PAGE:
Arlene “Cookie” Hutt, of Medford, recalls the sweet treat her future husband, Alan, gave her when they first met.
I remember the first time I saw Alan in 1948. He was wearing his high school football sweater and my heart went pitter-patter. We lived around the corner from each other in Sheepshead Bay, Brooklyn. When I found out that he worked at his father’s store, Marine Park Pharmacy on Nostrand Avenue, my girlfriend and I walked to the pharmacy and pretended to look at a stack of books while sneaking peeks at him as he worked behind the ice cream counter. When we finally went over to the counter, Alan made me a very large sundae and asked for my telephone number. He had noticed me, too.
He didn’t waste any time and called me right away. We went to see a movie at the Avalon Theater on Kings Highway. We were both students at James Madison High School. I was 15 and a sophomore, and Alan was 17 and in his senior year. He played on the school’s football and baseball teams. We soon became high school sweethearts and continued seeing each other after he graduated.
When I turned 16, I started working part time at Rio Dry Cleaners in the neighborhood and was made an assistant manager. In 1951, I graduated from high school. We became engaged that year and I started working at the Brooklyn Borough Gas Company.
On June 21, 1952, we were married at B’nai Jacob on Eastern Parkway and had our reception there. My dad paid for the wedding cake and Alan’s parents paid for the music and flowers. Alan and I paid for everything else. We went to the Nevele resort in Ellenville, New York, for our honeymoon.
We lived in an apartment in Brooklyn until 1959, when we purchased our first house in Deer Park. Alan coached various youth softball, baseball and football teams in the neighborhood.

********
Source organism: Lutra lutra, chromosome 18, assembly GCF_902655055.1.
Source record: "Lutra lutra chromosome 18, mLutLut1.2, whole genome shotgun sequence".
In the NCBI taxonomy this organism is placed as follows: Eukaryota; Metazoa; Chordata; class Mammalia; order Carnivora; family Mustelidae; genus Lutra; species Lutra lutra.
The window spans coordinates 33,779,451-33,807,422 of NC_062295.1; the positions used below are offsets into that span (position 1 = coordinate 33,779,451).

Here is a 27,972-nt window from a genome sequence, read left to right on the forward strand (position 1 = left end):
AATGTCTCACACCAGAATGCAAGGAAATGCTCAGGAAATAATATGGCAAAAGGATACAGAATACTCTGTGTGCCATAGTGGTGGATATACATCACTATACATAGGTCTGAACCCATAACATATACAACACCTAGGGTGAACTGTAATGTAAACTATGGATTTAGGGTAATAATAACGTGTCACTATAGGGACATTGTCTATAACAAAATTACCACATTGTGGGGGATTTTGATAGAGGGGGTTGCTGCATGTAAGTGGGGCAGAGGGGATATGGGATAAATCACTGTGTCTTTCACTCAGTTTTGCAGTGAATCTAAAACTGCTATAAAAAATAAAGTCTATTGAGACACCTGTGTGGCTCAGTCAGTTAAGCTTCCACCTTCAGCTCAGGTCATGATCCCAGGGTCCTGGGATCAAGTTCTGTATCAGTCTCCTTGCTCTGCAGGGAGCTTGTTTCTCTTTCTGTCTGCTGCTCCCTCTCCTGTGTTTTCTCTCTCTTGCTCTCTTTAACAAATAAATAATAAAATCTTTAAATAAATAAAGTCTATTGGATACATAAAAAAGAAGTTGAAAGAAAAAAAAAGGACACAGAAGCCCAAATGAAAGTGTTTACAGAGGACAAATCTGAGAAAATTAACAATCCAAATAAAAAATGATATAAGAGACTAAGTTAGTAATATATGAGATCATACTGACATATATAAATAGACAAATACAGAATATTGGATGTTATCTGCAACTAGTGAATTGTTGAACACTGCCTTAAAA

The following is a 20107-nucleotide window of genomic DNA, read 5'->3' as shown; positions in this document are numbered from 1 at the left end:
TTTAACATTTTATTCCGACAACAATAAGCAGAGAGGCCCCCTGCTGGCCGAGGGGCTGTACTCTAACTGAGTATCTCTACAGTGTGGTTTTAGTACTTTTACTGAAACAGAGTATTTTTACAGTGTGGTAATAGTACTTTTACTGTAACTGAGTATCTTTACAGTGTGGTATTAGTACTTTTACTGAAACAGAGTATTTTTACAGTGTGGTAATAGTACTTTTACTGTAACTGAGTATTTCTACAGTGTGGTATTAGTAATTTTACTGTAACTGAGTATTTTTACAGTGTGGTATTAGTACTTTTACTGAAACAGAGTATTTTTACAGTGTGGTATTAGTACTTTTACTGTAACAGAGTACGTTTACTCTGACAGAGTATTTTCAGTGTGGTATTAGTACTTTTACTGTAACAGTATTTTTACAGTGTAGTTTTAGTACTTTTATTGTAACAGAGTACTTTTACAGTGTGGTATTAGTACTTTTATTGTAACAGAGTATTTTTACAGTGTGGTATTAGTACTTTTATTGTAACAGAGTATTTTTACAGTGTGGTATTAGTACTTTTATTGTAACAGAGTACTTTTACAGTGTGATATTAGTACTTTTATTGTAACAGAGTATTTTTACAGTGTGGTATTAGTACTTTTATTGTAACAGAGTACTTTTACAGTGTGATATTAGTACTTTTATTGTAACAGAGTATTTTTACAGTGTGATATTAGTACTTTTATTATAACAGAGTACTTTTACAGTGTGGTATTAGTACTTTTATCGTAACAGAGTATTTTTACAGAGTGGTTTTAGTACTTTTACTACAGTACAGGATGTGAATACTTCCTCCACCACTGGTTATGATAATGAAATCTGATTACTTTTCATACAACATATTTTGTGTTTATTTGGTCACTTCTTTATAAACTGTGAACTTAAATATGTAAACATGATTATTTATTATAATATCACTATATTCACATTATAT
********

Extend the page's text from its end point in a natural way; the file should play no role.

In 1980, we moved to a condominium in the community of Blue Ridge in Medford. We enjoy playing boccie and golf along with participating in the clubhouse activities. Alan also serves on the community’s board of managers.
He has worked in the floor-covering business for 63 years. He was a salesman and now, at age 85, is a supply distributor with Empire for Nassau and Suffolk counties. He is former president of the Long Island Flooring Association and is also a charter member and lifetime trustee.
I worked at Abraham & Straus department store in Huntington from 1970 to 1995, the year it was bought by Macy’s. I continued working for Macy’s at that location until 1996. I then got a job at NYCB Bank in Patchogue, where I worked as a teller and sold insurance annuities. I retired in 2003.
We are blessed that our family — three children, their spouses, seven grandchildren and three adorable great-granddaughters — live nearby and we get to see them often.
Most of them were able to join us on a trip to Punta Cana, Dominican Republic, to celebrate our 65th anniversary this year. Every night, at dinner, they toasted us. Life is good in our old age.
— With Virginia Dunleavy